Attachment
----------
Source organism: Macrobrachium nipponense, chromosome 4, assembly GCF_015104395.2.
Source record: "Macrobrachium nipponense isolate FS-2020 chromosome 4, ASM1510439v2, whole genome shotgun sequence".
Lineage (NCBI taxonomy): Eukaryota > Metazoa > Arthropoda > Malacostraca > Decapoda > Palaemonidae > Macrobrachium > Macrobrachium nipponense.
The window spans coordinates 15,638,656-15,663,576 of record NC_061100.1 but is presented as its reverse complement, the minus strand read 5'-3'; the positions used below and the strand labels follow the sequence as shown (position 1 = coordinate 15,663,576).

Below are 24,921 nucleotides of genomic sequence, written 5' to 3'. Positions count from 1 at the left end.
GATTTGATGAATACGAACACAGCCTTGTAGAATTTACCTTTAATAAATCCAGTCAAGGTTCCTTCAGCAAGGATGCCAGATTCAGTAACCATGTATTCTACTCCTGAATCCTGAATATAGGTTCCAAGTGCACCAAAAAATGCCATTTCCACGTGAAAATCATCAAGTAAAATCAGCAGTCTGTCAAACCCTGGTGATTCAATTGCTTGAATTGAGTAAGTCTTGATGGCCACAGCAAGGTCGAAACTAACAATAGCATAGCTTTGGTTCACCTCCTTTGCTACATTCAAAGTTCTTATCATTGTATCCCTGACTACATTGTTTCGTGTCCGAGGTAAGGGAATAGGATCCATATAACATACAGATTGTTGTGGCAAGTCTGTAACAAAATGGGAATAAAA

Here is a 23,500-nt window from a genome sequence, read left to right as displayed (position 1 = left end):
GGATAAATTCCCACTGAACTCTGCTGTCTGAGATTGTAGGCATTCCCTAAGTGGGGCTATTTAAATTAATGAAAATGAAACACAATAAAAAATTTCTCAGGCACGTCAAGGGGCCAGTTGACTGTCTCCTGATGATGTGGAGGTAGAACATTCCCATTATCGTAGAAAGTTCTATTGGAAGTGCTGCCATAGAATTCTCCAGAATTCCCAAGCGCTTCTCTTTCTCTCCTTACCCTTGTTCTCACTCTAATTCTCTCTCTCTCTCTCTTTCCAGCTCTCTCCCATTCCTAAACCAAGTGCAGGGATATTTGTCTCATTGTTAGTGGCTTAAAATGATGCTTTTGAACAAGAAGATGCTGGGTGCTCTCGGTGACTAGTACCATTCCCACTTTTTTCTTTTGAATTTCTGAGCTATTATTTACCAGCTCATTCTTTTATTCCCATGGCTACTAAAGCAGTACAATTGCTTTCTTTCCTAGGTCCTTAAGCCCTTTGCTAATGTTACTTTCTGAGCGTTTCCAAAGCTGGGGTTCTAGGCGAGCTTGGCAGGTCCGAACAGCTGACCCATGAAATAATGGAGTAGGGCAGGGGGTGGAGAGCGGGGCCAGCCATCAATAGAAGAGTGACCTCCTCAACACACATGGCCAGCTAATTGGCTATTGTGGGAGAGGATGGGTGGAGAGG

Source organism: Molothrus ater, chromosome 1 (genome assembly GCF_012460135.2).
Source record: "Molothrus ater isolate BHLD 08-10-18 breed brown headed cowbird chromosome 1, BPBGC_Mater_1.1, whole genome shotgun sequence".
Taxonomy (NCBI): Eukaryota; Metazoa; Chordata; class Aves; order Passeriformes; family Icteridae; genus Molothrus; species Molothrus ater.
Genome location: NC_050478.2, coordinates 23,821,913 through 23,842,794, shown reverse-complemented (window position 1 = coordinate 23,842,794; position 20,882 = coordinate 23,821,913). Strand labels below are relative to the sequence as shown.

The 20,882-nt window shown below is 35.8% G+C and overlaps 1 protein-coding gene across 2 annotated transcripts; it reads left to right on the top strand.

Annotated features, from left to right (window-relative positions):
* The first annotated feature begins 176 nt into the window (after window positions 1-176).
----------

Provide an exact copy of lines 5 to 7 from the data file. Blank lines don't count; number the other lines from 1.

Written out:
Below are 24,921 nucleotides of genomic sequence, written 5' to 3'. Positions count from 1 at the left end.
GATTTGATGAATACGAACACAGCCTTGTAGAATTTACCTTTAATAAATCCAGTCAAGGTTCCTTCAGCAAGGATGCCAGATTCAGTAACCATGTATTCTACTCCTGAATCCTGAATATAGGTTCCAAGTGCACCAAAAAATGCCATTTCCACGTGAAAATCATCAAGTAAAATCAGCAGTCTGTCAAACCCTGGTGATTCAATTGCTTGAATTGAGTAAGTCTTGATGGCCACAGCAAGGTCGAAACTAACAATAGCATAGCTTTGGTTCACCTCCTTTGCTACATTCAAAGTTCTTATCATTGTATCCCTGACTACATTGTTTCGTGTCCGAGGTAAGGGAATAGGATCCATATAACATACAGATTGTTGTGGCAAGTCTGTAACAAAATGGGAATAAAA

Here is a 23,500-nt window from a genome sequence, read left to right as displayed (position 1 = left end):